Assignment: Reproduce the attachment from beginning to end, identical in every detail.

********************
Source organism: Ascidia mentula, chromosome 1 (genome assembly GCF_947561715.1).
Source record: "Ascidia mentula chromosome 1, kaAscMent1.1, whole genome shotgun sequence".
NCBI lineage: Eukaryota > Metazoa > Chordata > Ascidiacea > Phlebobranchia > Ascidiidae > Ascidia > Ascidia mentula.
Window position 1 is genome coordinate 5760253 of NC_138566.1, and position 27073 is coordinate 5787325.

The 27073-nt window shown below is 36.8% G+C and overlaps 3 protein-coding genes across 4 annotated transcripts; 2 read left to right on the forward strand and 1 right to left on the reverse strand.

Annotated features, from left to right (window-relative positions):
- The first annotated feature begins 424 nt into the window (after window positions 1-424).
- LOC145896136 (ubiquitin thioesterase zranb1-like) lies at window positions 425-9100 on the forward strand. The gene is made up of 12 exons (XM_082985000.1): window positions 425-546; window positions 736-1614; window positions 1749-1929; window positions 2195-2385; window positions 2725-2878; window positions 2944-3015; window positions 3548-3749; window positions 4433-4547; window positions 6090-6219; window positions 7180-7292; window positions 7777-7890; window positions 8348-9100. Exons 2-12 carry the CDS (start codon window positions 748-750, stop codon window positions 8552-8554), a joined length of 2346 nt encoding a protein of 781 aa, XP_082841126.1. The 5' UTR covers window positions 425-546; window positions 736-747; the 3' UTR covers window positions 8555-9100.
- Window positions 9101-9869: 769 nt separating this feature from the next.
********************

Source organism: Ascidia mentula, chromosome 1 (genome assembly GCF_947561715.1).
Source record: "Ascidia mentula chromosome 1, kaAscMent1.1, whole genome shotgun sequence".
NCBI lineage: Eukaryota > Metazoa > Chordata > Ascidiacea > Phlebobranchia > Ascidiidae > Ascidia > Ascidia mentula.
Window position 1 is genome coordinate 5760253 of NC_138566.1, and position 27073 is coordinate 5787325.

The 27073-nt window shown below is 36.8% G+C and overlaps 3 protein-coding genes across 4 annotated transcripts; 2 read left to right on the forward strand and 1 right to left on the reverse strand.

Annotated features, from left to right (window-relative positions):
- The first annotated feature begins 424 nt into the window (after window positions 1-424).
- LOC145896136 (ubiquitin thioesterase zranb1-like) lies at window positions 425-9100 on the forward strand. The gene is made up of 12 exons (XM_082985000.1): window positions 425-546; window positions 736-1614; window positions 1749-1929; window positions 2195-2385; window positions 2725-2878; window positions 2944-3015; window positions 3548-3749; window positions 4433-4547; window positions 6090-6219; window positions 7180-7292; window positions 7777-7890; window positions 8348-9100. Exons 2-12 carry the CDS (start codon window positions 748-750, stop codon window positions 8552-8554), a joined length of 2346 nt encoding a protein of 781 aa, XP_082841126.1. The 5' UTR covers window positions 425-546; window positions 736-747; the 3' UTR covers window positions 8555-9100.
- Window positions 9101-9869: 769 nt separating this feature from the next.